Yes, you have to become the product, as well as the salesperson. Now I can tell you, there’s no joy in all of this marketing nonsense. Unless you are really a child of the internet, you will find all of this a challenge, and you will start to fall apart when you realise the same 13 friends from uni are the only people who engage with your Reels™. You don’t see your following grow and you don’t see Sony BMG slide into your DMs because your brand has captured the nation and they are desperate to sign this unknown superstar. This is why famous people pay other people to handle their marketing and PR—because it’s hard to get it right, and you really have to care about it to do it well and keep doing it well. So you’ll quickly figure out that everything above is not working, you’ll work yourself into a state of panic, then you will release your anxiety into the universe and just put the song out anyway. It will be the biggest relief when you realise that as a new artist, you can kind of do whatever the fuck you want and you don’t have to follow any rules or guidelines or algorithms. You have come to accept that you are a flop and you relish in your flopness. This release is for you now, and no one else.
When you have finally given up and put your song on the internet and gone back to your day job making the perfect oat milk cappuccino with the silkiest smooth milk (the real ones will know), you post your song to your Instagram story one time, and one time only, only to discover that you already have way more fans than you imagined, except you call them friends. Yes, somehow you already have more people invested in you and your art, desperate to hear more. They were annoyed at you for tickling their balls for so long while teasing your song and your music video that you went three times over budget to make, but they stuck around because they believed in you. And when your song finally drops, you see that within three weeks you are halfway to ridding yourself of the cursed ‘<1000’ that haunts every flop musician in this country. Because you are not a flop musician. You’re just a musician at the start of your career. And everyone has to start somewhere. You realise this, and you smile to yourself, knowing that there’s only up from here.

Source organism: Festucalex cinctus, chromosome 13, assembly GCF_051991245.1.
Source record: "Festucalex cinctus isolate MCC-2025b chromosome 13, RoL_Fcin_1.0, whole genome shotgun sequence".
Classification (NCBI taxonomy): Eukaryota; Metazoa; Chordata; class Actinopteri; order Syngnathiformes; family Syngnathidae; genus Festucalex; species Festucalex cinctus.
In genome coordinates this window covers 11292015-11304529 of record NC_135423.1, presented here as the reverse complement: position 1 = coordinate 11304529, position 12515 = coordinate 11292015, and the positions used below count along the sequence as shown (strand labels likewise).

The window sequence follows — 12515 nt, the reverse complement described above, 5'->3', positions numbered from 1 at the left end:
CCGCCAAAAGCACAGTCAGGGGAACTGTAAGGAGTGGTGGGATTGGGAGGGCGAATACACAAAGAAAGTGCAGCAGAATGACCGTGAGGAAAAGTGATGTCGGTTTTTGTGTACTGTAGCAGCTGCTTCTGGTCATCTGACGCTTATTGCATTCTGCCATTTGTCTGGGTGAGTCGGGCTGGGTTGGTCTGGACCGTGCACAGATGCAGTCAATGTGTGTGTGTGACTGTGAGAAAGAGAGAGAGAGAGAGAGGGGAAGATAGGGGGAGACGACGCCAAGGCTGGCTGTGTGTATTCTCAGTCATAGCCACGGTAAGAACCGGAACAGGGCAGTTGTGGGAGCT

In saying that—go stream ‘Bubblebath’ and follow me on Instagram, because this has all been shameless self-promotion.